An analysis of Philo’s Exegesis of the Sotah Ritual

Susanna Clare Towers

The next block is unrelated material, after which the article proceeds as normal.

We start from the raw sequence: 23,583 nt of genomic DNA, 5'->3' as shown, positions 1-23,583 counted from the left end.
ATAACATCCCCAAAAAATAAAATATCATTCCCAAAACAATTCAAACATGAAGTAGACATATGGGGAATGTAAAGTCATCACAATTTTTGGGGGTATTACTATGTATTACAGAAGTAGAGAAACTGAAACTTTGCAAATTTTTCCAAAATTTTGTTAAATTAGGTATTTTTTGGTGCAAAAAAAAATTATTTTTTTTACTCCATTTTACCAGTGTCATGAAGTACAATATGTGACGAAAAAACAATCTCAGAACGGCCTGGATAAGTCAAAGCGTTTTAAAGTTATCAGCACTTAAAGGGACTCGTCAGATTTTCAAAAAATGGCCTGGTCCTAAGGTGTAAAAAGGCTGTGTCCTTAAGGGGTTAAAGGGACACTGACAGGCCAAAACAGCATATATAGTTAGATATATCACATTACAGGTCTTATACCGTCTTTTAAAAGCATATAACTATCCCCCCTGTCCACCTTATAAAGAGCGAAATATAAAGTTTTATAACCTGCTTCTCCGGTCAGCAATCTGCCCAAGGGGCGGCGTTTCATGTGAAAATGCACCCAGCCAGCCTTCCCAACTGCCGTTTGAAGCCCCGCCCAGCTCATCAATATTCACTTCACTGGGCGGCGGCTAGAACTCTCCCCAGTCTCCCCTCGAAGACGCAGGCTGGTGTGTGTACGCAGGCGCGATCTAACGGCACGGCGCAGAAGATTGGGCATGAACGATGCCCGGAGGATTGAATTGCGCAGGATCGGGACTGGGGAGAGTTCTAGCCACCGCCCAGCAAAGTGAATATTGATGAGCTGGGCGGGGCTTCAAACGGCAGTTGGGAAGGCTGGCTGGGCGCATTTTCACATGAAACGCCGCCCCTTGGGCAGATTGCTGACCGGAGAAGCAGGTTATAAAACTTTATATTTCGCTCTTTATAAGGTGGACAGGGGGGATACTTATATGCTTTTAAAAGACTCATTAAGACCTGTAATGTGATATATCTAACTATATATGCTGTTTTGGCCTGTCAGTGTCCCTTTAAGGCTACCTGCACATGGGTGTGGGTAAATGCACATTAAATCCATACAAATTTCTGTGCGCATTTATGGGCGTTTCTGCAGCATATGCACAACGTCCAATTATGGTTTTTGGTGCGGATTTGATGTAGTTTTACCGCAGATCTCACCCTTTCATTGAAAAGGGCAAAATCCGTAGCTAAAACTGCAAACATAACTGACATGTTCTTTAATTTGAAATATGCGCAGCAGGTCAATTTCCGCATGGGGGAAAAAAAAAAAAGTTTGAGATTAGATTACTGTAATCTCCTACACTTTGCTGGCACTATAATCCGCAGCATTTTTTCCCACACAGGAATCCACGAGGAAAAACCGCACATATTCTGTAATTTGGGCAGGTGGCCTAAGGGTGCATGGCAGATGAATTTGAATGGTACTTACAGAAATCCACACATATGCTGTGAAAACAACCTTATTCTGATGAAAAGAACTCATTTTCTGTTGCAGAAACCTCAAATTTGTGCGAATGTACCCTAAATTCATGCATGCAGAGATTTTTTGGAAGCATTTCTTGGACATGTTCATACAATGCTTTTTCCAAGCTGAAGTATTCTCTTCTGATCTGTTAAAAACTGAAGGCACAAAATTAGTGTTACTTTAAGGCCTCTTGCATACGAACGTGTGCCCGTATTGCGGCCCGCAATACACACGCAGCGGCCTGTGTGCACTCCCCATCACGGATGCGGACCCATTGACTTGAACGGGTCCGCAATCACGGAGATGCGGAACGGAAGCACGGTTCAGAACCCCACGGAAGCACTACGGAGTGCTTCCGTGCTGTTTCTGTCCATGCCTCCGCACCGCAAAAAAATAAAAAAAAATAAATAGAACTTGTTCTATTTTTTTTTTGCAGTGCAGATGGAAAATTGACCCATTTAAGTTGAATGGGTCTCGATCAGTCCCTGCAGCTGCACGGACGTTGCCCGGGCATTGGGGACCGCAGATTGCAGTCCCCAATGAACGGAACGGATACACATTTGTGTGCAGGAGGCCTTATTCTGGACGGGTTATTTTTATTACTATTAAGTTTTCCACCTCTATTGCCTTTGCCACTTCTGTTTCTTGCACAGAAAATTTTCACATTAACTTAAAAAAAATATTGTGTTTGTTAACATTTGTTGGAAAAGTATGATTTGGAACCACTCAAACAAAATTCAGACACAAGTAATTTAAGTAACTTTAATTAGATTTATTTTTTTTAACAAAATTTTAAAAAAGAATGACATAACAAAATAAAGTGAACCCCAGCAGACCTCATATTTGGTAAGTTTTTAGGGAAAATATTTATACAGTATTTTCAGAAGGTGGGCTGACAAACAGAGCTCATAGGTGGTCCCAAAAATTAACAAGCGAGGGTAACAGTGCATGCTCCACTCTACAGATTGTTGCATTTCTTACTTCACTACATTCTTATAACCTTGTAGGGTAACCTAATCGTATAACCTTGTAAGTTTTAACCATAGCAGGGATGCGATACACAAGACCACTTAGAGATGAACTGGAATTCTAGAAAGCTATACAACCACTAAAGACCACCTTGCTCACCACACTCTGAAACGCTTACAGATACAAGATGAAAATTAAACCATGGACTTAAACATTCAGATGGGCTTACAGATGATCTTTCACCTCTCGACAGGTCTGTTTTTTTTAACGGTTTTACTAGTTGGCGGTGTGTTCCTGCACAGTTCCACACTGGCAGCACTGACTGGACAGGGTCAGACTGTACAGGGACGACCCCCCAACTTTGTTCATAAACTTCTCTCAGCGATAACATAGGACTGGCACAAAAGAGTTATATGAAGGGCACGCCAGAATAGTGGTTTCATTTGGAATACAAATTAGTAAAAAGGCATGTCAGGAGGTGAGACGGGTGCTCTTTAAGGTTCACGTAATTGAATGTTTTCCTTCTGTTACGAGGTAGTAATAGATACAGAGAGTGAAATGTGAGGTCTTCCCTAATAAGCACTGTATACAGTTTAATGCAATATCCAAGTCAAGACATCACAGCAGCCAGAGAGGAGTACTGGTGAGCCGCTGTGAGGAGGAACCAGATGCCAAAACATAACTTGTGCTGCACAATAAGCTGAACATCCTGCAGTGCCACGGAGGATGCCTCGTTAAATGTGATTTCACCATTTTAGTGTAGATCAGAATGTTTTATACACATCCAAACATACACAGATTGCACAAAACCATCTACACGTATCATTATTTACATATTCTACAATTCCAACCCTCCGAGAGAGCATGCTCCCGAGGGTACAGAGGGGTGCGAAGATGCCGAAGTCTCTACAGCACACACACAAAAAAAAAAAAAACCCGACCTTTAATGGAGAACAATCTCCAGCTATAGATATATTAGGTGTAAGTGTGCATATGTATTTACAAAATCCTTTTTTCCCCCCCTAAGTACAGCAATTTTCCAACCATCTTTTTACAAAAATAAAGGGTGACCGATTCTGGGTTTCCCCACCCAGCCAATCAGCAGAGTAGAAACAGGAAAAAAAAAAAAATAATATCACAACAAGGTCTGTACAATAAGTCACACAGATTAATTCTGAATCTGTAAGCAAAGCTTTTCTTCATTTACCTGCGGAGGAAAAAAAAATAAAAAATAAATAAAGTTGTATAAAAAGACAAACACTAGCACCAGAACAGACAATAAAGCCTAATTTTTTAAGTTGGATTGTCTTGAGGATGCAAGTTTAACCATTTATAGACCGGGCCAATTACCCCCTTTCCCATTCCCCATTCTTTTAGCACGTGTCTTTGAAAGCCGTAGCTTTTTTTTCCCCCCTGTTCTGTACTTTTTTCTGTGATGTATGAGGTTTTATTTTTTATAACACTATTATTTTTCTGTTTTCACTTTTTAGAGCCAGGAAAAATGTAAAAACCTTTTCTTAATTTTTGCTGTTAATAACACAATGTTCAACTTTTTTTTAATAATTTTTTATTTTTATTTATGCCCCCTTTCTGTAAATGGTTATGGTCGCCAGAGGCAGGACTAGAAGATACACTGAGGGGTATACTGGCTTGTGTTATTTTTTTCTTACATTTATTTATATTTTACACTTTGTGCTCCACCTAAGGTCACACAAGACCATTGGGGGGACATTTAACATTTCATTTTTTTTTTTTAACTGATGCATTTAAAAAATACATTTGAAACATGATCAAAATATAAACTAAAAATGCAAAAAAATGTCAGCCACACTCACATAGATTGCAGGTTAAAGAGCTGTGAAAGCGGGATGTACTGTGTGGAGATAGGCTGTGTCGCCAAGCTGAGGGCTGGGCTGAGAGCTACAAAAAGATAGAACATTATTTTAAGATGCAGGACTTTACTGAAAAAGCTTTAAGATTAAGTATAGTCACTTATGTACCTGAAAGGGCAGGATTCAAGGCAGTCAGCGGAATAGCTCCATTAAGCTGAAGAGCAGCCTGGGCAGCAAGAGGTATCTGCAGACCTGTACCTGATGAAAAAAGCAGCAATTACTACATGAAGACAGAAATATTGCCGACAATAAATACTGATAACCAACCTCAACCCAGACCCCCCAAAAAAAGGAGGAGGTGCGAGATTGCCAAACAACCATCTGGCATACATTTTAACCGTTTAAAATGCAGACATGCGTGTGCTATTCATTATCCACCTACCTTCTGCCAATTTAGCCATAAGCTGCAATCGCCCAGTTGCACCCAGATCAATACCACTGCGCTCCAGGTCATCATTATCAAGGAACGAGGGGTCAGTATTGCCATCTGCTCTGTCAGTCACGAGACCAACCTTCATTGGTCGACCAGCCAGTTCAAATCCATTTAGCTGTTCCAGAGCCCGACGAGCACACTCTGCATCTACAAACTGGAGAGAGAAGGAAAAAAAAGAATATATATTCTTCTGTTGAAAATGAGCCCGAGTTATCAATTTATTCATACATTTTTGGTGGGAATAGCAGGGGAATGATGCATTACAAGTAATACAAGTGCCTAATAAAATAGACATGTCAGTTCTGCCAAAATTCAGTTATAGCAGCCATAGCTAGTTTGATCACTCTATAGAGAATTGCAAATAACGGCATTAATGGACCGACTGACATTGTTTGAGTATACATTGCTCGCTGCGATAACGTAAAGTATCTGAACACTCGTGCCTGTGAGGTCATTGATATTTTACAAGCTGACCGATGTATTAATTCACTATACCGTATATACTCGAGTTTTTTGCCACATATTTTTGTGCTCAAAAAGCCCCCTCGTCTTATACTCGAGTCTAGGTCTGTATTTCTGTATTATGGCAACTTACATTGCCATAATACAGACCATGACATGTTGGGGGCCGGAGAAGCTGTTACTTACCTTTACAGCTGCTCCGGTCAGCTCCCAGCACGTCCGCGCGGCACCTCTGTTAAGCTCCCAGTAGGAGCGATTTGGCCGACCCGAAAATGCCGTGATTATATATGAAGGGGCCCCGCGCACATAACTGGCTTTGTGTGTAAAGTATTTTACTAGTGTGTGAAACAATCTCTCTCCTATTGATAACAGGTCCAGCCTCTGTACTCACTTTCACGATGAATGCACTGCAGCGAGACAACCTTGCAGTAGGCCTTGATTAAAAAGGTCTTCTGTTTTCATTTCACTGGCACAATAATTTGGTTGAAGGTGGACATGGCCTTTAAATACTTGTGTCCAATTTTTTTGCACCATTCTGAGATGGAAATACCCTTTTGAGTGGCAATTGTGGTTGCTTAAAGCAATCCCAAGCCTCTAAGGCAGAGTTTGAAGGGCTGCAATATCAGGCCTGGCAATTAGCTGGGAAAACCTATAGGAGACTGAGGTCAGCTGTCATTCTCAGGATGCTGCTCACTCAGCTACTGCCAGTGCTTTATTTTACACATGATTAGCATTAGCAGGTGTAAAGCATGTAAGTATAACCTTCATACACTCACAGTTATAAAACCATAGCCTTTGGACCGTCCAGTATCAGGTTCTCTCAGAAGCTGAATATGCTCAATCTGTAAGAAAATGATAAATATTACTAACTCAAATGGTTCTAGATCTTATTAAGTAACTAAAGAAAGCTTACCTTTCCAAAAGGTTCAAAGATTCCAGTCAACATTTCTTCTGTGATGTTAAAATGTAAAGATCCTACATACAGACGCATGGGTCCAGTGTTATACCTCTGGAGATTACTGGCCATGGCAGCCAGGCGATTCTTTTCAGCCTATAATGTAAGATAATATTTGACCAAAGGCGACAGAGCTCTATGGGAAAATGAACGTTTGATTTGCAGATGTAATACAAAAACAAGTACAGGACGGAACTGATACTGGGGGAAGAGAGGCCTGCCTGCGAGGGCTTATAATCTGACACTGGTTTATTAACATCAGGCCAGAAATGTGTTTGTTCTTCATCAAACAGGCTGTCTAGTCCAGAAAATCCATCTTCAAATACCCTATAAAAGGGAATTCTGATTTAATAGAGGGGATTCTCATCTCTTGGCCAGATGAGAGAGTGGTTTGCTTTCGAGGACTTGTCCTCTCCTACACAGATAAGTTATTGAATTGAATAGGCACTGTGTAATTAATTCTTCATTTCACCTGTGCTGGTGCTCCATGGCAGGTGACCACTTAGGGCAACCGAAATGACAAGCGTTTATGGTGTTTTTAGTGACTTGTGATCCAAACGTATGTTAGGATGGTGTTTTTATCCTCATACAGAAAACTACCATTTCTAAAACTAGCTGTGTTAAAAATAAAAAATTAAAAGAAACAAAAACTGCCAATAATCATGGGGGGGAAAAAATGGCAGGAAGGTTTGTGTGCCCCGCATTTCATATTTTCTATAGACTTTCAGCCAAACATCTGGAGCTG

This paper aims to explore Philo of Alexandria’s perception of gender through his writings on the Sotah ritual described in Numbers 5:11-31, the trial by ordeal of the wife suspected of adultery by her husband. Philo’s writings on the Sotah ritual appear in his texts “The Special Laws” and “The Allegories of the Sacred Laws.” These commentaries are analyzed alongside near contemporaneous Tannaitic texts (the Mishnah and Tosefta Tractates relating to the ritual) and Josephus’ account of the ritual in “The Antiquities of the Jews.” Philo’s texts are examined for innovative themes and interpretations of the Sotah ritual in the context of these alternative commentaries. It is argued that Philo’s treatment of the Sotah ritual reveals a tendency towards a dismissal of the central role of the woman in the ritual. It is suggested that the Sotah herself is alternately dissolved into body parts or subsumed into aspects of the male soul, reflecting Philo’s preoccupation with purely male spiritual development.

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